A Matter of Loaf and Death | Wallace and Gromit Wiki | FANDOM powered by Wikia
So I saw A Matter of Loaf and Death on Christmas Eve, and all of a sudden I found myself interested in Wallace and Gromit again. . drifted away; and the relationship with Piella Bakewell ended badly, for obvious reasons. "Wallace and Gromit in 'A Matter of Loaf and Death'" however does what all to mention the ending, it was hilarious, with Wallace shouting "Gromit I've got a . And seriously, didn't anyone else find Fluffie's relationship with Gromit sweet?. While Wallace and Gromit are as likable and fun to watch as ever, the producers seem to have End Facebook Pixel Code --> relationship becomes strained as a result; Wallace comes around; a big p>A Matter of Loaf and Death is only half an hour in length, so the extras.
Gromit becomes suspicious after testing the bicycle brakes and noticing that they work perfectly fine, but Wallace is smitten with Piella. A whirlwind romance ensues.
A Matter of Loaf and Death () - A Matter of Loaf and Death () - User Reviews - IMDb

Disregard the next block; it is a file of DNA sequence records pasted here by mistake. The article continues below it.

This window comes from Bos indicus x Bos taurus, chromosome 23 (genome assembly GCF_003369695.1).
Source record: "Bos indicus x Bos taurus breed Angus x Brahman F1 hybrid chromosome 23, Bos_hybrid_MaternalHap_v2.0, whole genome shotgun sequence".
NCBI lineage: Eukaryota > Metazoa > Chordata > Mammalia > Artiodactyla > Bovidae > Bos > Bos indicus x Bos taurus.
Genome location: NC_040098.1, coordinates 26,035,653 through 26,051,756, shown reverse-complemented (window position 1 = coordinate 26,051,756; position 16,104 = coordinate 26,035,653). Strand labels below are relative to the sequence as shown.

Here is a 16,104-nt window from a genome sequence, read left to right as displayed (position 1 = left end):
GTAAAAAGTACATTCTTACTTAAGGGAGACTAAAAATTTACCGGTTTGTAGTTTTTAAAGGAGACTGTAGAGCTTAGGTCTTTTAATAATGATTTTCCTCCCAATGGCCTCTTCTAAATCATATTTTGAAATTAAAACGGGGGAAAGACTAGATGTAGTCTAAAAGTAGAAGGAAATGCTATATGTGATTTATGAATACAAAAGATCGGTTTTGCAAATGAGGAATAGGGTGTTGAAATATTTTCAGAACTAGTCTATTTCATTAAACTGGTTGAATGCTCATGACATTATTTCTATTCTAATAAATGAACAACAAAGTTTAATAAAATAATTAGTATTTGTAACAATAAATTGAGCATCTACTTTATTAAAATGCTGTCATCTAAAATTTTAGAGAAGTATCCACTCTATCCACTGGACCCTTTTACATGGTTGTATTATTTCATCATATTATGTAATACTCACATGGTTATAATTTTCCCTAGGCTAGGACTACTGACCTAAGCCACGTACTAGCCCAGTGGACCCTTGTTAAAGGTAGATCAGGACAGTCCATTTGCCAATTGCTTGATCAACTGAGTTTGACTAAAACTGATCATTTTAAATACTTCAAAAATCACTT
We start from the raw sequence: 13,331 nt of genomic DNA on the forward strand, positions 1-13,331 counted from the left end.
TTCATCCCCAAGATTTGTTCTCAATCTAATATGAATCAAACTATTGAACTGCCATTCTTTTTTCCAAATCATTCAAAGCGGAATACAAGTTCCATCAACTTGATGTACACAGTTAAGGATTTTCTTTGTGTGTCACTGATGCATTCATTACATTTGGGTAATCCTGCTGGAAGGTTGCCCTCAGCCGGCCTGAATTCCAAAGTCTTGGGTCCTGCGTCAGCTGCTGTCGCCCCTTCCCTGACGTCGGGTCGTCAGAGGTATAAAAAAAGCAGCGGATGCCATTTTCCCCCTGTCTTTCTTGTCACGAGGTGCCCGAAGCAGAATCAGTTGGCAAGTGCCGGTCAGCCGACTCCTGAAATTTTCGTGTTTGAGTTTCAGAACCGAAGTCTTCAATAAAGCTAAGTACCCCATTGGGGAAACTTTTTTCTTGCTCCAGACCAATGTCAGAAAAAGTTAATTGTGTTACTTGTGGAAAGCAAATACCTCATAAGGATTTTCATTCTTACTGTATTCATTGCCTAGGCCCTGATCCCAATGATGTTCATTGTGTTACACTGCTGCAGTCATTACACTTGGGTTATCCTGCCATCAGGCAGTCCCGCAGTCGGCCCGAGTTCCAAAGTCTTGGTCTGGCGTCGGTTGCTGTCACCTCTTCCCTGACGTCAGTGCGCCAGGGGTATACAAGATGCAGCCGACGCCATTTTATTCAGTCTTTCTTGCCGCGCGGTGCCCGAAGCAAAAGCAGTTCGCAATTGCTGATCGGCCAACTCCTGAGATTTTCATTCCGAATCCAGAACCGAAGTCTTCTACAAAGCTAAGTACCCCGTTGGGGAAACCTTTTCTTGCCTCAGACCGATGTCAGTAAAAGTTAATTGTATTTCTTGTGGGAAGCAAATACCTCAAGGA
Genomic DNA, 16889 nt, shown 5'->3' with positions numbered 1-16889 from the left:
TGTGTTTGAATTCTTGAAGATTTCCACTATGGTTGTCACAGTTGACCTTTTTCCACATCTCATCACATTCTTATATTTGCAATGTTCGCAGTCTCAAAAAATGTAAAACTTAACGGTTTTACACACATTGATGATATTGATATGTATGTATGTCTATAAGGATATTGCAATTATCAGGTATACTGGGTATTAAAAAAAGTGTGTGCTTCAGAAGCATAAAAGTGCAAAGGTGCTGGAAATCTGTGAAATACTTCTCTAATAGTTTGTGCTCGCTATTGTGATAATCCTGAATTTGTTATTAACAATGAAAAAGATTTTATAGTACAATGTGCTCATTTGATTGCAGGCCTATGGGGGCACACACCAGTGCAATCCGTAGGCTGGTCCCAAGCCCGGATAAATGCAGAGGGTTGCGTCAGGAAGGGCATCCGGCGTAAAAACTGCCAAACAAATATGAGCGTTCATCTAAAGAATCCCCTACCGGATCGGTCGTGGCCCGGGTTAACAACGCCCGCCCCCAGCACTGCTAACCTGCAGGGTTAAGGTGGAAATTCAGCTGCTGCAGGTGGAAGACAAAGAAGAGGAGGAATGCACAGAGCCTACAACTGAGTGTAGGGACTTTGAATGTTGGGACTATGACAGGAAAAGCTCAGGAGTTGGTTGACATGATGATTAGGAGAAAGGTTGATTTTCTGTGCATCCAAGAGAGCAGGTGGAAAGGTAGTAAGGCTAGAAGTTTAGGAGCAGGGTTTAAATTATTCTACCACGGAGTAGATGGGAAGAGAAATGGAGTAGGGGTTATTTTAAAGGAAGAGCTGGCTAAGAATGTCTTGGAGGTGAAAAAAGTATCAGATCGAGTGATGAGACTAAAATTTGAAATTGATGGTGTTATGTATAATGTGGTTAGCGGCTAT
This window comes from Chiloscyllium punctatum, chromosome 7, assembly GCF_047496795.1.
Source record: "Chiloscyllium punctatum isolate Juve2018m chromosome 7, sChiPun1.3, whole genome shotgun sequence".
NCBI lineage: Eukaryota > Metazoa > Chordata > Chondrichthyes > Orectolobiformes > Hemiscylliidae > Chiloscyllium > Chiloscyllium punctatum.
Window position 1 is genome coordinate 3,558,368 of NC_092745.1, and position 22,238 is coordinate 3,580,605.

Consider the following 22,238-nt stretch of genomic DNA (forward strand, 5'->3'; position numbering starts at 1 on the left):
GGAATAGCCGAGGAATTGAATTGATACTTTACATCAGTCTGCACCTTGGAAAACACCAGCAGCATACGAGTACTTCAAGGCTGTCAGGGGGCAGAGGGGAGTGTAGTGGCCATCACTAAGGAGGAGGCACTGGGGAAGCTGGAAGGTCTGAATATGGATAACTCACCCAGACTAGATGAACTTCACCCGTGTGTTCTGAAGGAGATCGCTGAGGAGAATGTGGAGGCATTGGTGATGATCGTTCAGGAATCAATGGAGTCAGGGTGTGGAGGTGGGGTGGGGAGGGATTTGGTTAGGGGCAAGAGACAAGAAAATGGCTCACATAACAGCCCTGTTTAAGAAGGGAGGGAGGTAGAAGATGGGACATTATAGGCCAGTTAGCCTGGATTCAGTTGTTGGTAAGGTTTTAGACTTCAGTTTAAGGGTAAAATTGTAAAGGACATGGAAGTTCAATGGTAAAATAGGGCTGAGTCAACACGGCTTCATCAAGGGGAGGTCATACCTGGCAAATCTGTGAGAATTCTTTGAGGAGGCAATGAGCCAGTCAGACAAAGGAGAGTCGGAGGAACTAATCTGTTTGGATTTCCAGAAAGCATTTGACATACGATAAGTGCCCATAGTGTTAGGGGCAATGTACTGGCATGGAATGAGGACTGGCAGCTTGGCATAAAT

Gromit quickly comes to resent Piella for her demanding and controlling relationship with Wallace and insistence on decorating the house including Gromit's room. He does however befriend Fluffles, realising that she has been poorly treated by Piella. When Piella leaves her purse at the house, Wallace asks Gromit to return it. Upon arriving at Piella's affluent mansion, Gromit discovers photographs of Piella with the twelve murdered bakers.
To his horror, Gromit deduces that Piella is the " Cereal Killer " as he discovers a picture with Wallace as her apparent intended thirteenth victim, thus completing a " baker's dozen ". Gromit escapes the house after narrowly avoiding Piella. As Wallace remains oblivious to the danger he's in, Gromit attempts to thwart Piella by installing an airport-style metal detector in their home, locking all their knives in the garden shed, and checking the soup she had brought with her for poison.
Piella tricks Wallace into thinking that Gromit bit her and persuades him to chain Gromit up. Anyways, I get home on the evening of the 25th. Christmas night, tired, full of nice food and drink from the day's festivities, but my mind was just as active as it always is. I got out my Fan Fiction journal, and began writing this story.